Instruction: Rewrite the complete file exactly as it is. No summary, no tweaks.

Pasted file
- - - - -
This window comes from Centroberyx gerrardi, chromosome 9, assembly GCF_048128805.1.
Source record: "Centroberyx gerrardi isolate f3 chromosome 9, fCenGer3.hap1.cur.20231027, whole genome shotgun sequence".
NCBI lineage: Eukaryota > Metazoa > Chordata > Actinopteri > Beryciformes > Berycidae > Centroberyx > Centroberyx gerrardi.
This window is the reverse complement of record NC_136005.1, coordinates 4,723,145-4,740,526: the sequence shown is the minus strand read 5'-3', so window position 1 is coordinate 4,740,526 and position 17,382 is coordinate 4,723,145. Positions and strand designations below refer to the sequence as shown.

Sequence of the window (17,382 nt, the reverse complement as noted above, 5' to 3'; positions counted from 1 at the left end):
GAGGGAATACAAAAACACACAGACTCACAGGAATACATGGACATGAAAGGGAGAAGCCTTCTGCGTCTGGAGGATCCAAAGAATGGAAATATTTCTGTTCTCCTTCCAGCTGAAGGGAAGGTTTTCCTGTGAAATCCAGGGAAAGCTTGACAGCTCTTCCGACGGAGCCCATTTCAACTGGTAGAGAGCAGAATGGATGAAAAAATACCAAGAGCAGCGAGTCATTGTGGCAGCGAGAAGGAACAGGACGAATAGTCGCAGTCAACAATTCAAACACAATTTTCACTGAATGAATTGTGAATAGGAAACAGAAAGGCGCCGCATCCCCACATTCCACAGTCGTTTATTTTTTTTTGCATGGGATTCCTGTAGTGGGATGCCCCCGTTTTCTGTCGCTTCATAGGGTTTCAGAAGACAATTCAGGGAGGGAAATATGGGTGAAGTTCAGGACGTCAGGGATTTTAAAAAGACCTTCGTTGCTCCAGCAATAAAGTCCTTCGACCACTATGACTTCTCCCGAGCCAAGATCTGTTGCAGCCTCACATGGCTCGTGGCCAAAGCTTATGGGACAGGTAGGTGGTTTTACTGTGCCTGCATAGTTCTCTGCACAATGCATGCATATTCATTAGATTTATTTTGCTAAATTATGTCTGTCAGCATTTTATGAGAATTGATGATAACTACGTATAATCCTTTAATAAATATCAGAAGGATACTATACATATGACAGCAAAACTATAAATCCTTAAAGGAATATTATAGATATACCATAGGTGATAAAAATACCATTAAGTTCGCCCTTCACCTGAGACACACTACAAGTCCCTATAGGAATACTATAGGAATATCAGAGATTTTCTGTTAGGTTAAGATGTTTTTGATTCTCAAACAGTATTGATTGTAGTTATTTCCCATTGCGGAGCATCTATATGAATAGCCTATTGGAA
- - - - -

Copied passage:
This window comes from Centroberyx gerrardi, chromosome 9, assembly GCF_048128805.1.
Source record: "Centroberyx gerrardi isolate f3 chromosome 9, fCenGer3.hap1.cur.20231027, whole genome shotgun sequence".
NCBI lineage: Eukaryota > Metazoa > Chordata > Actinopteri > Beryciformes > Berycidae > Centroberyx > Centroberyx gerrardi.
This window is the reverse complement of record NC_136005.1, coordinates 4,723,145-4,740,526: the sequence shown is the minus strand read 5'-3', so window position 1 is coordinate 4,740,526 and position 17,382 is coordinate 4,723,145. Positions and strand designations below refer to the sequence as shown.

Sequence of the window (17,382 nt, the reverse complement as noted above, 5' to 3'; positions counted from 1 at the left end):
GAGGGAATACAAAAACACACAGACTCACAGGAATACATGGACATGAAAGGGAGAAGCCTTCTGCGTCTGGAGGATCCAAAGAATGGAAATATTTCTGTTCTCCTTCCAGCTGAAGGGAAGGTTTTCCTGTGAAATCCAGGGAAAGCTTGACAGCTCTTCCGACGGAGCCCATTTCAACTGGTAGAGAGCAGAATGGATGAAAAAATACCAAGAGCAGCGAGTCATTGTGGCAGCGAGAAGGAACAGGACGAATAGTCGCAGTCAACAATTCAAACACAATTTTCACTGAATGAATTGTGAATAGGAAACAGAAAGGCGCCGCATCCCCACATTCCACAGTCGTTTATTTTTTTTTGCATGGGATTCCTGTAGTGGGATGCCCCCGTTTTCTGTCGCTTCATAGGGTTTCAGAAGACAATTCAGGGAGGGAAATATGGGTGAAGTTCAGGACGTCAGGGATTTTAAAAAGACCTTCGTTGCTCCAGCAATAAAGTCCTTCGACCACTATGACTTCTCCCGAGCCAAGATCTGTTGCAGCCTCACATGGCTCGTGGCCAAAGCTTATGGGACAGGTAGGTGGTTTTACTGTGCCTGCATAGTTCTCTGCACAATGCATGCATATTCATTAGATTTATTTTGCTAAATTATGTCTGTCAGCATTTTATGAGAATTGATGATAACTACGTATAATCCTTTAATAAATATCAGAAGGATACTATACATATGACAGCAAAACTATAAATCCTTAAAGGAATATTATAGATATACCATAGGTGATAAAAATACCATTAAGTTCGCCCTTCACCTGAGACACACTACAAGTCCCTATAGGAATACTATAGGAATATCAGAGATTTTCTGTTAGGTTAAGATGTTTTTGATTCTCAAACAGTATTGATTGTAGTTATTTCCCATTGCGGAGCATCTATATGAATAGCCTATTGGAA